German occupation of Poland 1939–1945
The German occupation of Poland (1939–1945) in World War II began with the attack by the German Wehrmacht on the Second Polish Republic on September 1, 1939.
According to the secret additional protocol of the Hitler-Stalin Pact of August 23, 1939, Soviet troops also marched in on September 17 ( see Soviet occupation of Eastern Poland ). In the German-Soviet Border and Friendship Treaty on September 28, the two powers divided the territory of Poland among themselves. Western Poland then came under German occupation or was incorporated into the German Empire .
After the German invasion of the Soviet Union on June 22, 1941, eastern Poland was also occupied by the Germans . From January 12th to the beginning of February 1945 the Red Army liberated almost all of the Polish territory still occupied by the Wehrmacht in the Vistula-Oder operation .
During the Second World War, no other country was exposed to the terror of a National Socialist occupation regime longer than Poland. In the country, in which originally more than three million Jews lived, the German occupiers waged a " national struggle " which killed 5,675,000 civilians. The land itself, part of the planned habitat in the east , was economically exploited or populated with ethnic Germans , while the local population was often deported .
Poland in the German perception
In the German Reich in the period of the Weimar Republic after 1918, there was almost always a hostile atmosphere towards Poland. This was mainly justified with the territorial losses imposed on Germany in the Versailles Treaty against the Second Polish Republic established after the First World War , as well as in the following conflicts during the Wielkopolska Uprising and the Uprising in Upper Silesia . In the 1920s, an economic war also exacerbated relations with its eastern neighbor. In the interwar period, Poland played an important role in the alliance system of the victorious power France , which tried to prevent Germany from regaining its strength. The Polish government pursued a very rigid policy towards the national minorities, which led many ethnic Germans to emigrate to the German Reich. After the National Socialists came to power in 1933, the German-Polish non-aggression pact was concluded in January 1934 . The Ministry of Propaganda then instructed the press not to report negatively about Poland any more. This only changed again during the crisis in the spring of 1939. In the following press campaign, the negative attitude towards the Polish state and its people was expressed on two levels. On the first, the political level, the Polish state was dubbed a “predatory state” or “seasonal state”, which is nothing more than a puppet of Great Britain and France . This was done in allusion to the territorial losses Germany had against Poland in 1919/20. This practically called into question Poland's right to exist.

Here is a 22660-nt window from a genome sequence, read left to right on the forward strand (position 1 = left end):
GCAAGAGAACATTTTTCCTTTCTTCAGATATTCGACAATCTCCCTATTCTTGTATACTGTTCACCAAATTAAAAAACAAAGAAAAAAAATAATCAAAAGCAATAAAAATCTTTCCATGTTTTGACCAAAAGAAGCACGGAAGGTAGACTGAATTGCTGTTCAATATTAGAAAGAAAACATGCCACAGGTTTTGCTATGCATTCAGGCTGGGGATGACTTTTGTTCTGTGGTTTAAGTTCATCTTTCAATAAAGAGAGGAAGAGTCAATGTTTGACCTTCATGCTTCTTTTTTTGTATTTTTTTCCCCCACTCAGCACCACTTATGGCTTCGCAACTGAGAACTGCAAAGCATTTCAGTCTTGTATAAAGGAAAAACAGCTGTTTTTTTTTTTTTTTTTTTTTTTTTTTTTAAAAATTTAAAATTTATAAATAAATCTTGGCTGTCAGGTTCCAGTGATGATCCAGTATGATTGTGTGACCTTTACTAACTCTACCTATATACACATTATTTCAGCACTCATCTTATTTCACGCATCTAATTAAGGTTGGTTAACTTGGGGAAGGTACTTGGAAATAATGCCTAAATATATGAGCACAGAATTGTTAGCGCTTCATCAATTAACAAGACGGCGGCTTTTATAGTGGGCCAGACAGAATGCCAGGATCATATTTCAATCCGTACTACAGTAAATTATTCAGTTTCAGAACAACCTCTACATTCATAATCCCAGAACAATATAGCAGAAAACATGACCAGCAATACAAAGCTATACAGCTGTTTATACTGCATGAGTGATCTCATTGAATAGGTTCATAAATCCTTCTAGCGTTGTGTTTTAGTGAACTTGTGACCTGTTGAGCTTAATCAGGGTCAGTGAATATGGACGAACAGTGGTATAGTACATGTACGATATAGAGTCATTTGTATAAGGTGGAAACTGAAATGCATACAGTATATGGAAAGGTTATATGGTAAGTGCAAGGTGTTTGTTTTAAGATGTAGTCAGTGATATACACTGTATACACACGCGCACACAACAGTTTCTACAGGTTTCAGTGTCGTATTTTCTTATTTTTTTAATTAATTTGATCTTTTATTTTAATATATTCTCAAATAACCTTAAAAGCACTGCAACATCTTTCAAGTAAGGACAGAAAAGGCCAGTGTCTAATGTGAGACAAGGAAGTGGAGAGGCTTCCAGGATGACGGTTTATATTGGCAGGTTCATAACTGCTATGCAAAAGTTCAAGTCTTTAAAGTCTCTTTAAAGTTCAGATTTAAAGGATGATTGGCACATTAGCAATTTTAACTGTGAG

On the second level, the Nazi propaganda took up very old resentments towards the Polish people . It has often been characterized as retarded and incapable of cultural achievement. The rural population is good-natured but stupid and the environment is characterized by primitive simplicity. In an army service regulation (H.Dv.g.44) “Military Geographical Description of Poland” of the German General Staff of July 1, 1939, the Polish population was described as follows: “The Poles: Character: Sanguine, spirited, passionate, very hospitable, but very reckless and inconsistent. [...] The Polish people have a highly strained national feeling and a need for recognition that is not free from feelings of inferiority towards Germans. Strong chauvinism can be found in all social classes and expresses itself towards other ethnic groups as contempt, polonization and repression. [...] Popular education is not high in Poland. It decreases very sharply from west to east. This also applies to the entire level of culture. " That this attitude was shared by the management level of the Wehrmacht is proven by a statement by the Chief of Staff Franz Halder : " ... the Polish soldier is probably the stupidest in Europe, apart from Romania. " In January 1940 these views were once again brought to the point in an article in the magazine Militärwissenschaftliche Rundschau published by the General Staff of the Army . In the essay “The Poles in the Judgment of Historical Personalities” , an attempt was made to use quotations from historical personalities to prove that the Polish state had no right to exist. The quotes from Frederick the Great were noticeable, for example the following from 1773: "They judge the Poles as I have always viewed them: as a haughty, presumptuous, decrepit and inferior race."